for social relations between men and women are neither inevitable nor constant. The
relations between production and reproduction vary over time and in space, as does
^ The concept of patriarchy which has been developed in feminist writings is not a single or
simple concept, but has a number of different meanings. At its most general level, it refers to the
power relationships in which men dominate women. Marxist feminists have further defined the
term in an attempt to relate women's subordination to the organisation of various modes of
production. A detailed discussion of these attempts and the different usages of the concept is
inappropriate here (but see Beechey, 1979); however, it should be apparent from the paper that
I am using the term to refer to temporally and spatially specific relations between men and women,
rather than to the oppression of all women in all forms of society. I do not believe that the form of
women's subordination can be separated from other forms of oppression in capitalist societies.

Towards an understanding of the gender division of urban space


the social construction of gender and patriarchal domination. In the rest of this
paper, a number of examples of the changing relationships between production,
reproduction, and British urban policy and housing policy are outlined. The
inferences made are somewhat speculative as they are based on an as yet incomplete
study of national legislation, white papers, planning reports, and other documents
from the postwar period.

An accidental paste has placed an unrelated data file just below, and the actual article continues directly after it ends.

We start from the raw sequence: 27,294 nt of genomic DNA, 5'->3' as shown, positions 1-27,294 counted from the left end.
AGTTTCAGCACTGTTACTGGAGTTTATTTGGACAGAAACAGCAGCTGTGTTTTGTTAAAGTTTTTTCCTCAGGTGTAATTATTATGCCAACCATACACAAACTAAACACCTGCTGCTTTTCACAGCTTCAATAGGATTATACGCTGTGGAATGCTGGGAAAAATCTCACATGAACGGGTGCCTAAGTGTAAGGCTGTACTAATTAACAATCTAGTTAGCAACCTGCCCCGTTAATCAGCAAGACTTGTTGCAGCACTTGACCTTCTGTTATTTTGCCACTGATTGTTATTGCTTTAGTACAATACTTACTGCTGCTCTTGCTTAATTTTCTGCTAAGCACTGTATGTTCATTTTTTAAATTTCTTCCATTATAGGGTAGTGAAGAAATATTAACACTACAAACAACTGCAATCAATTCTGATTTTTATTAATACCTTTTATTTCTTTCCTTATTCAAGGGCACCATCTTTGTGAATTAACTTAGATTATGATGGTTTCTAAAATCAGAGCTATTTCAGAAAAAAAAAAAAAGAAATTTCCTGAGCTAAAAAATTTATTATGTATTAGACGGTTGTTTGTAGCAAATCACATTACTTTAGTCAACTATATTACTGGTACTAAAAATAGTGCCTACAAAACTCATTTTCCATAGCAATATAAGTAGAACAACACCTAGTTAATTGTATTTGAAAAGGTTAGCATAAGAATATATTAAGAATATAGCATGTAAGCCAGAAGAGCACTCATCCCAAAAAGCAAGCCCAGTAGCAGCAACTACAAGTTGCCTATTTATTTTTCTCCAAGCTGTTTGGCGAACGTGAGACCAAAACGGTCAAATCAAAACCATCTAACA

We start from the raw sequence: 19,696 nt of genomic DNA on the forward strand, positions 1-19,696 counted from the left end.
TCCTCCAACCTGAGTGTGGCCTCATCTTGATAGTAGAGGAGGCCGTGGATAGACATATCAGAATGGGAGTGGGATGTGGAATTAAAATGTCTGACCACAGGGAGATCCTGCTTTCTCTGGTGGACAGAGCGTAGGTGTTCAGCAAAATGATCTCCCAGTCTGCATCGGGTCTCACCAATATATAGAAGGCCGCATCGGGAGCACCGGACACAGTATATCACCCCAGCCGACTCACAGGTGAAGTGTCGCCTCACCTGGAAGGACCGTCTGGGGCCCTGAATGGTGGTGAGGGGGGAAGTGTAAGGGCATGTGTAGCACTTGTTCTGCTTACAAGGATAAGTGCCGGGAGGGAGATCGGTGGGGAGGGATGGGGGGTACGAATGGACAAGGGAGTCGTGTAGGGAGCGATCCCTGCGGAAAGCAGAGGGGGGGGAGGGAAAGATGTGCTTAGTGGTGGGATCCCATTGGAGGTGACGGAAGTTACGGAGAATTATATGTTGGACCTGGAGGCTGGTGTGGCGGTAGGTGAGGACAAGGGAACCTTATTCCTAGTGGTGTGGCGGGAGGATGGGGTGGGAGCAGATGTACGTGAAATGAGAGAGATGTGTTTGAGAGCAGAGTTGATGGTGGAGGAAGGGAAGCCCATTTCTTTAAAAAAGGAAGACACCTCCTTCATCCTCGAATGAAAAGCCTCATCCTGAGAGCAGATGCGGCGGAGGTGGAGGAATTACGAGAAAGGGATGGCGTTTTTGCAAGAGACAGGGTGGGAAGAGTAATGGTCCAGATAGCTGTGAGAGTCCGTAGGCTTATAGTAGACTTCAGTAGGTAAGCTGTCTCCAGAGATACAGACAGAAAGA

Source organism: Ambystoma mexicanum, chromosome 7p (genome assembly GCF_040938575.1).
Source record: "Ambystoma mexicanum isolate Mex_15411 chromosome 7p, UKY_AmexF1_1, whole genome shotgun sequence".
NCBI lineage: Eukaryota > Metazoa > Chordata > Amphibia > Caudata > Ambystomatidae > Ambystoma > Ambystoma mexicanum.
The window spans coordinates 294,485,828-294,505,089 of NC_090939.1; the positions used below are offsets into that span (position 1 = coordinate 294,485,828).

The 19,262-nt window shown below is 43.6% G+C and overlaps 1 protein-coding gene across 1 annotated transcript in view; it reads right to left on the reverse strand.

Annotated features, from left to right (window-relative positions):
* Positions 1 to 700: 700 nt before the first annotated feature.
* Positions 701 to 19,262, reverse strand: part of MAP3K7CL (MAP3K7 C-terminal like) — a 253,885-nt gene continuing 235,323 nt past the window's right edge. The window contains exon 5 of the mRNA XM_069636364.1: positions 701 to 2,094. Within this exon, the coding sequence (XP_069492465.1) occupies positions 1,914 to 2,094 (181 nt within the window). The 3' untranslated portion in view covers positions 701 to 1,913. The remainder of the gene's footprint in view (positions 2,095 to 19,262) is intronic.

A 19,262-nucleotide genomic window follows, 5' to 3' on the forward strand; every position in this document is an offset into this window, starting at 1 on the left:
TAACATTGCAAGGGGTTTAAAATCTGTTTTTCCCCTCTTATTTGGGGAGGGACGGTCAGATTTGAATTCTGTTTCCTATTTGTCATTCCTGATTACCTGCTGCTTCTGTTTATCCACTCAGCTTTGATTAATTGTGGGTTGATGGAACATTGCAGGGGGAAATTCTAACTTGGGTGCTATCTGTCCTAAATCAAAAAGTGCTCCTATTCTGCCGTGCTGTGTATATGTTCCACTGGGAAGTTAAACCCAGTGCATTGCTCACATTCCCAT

State housing in the postwar period
There has been little, if any, specific analysis of the origins of state housing in Britain
that links the form and location of such housing to the sexual division of labour and
the ideology of home and community, although the more general significance of
housing conditions for the reproduction of labour power and social relations has been
recognised (Merrett, 1979; Pickvance, 1976). Yet the impetus for large-scale
intervention in the housing market has ^arisen on each occasion from the aftermath of
a world war, both times accompanied by radical changes in female participation in
waged labour. Thus during both world wars, large numbers of women entered the
labour force, taking over traditional male areas of employment and challenging the
myth that women's only role is in the home. Single women were drafted into war
work and large numbers of married women were engaged in voluntary activities. In
addition, the nuclear family was disrupted and, with the evacuation of several
thousand children in the early years of the war, the mother's central role in childcare was challenged. During the early 1940s, there was also communal provision of
previously privatised domestic services. As well as the familiar and well-documented
expansion of state-provided childcare, some women were freed from an additional
area of domestic labour by the establishment of restaurants and cafeterias run by
local authorities. At their peak in December 1943, there were just over 2000 of
these. As Roberts (1981) has pointed out, British restaurants were part of a
communal feeding programmewhich also included the school meals service,
industrial canteens, and the rural pie-scheme for landworkersthat challenged "the
assumption of women's domestic role and the supremacy of the family as the base
institution of social life" (Roberts, 1981, page 1). It might have been expected that
this programme would have led to discussions of women's roles in postwar society and
of the implications for house building and planning policy.
In certain of the documents of the war years and early postwar period, there was
indeed some recognition of the constrictions on women's lives imposed by housing
form and location. The Reith Committee Report (1946), which predated the 1946
New Towns Act, for example, contained the surprisingly radical recommendation for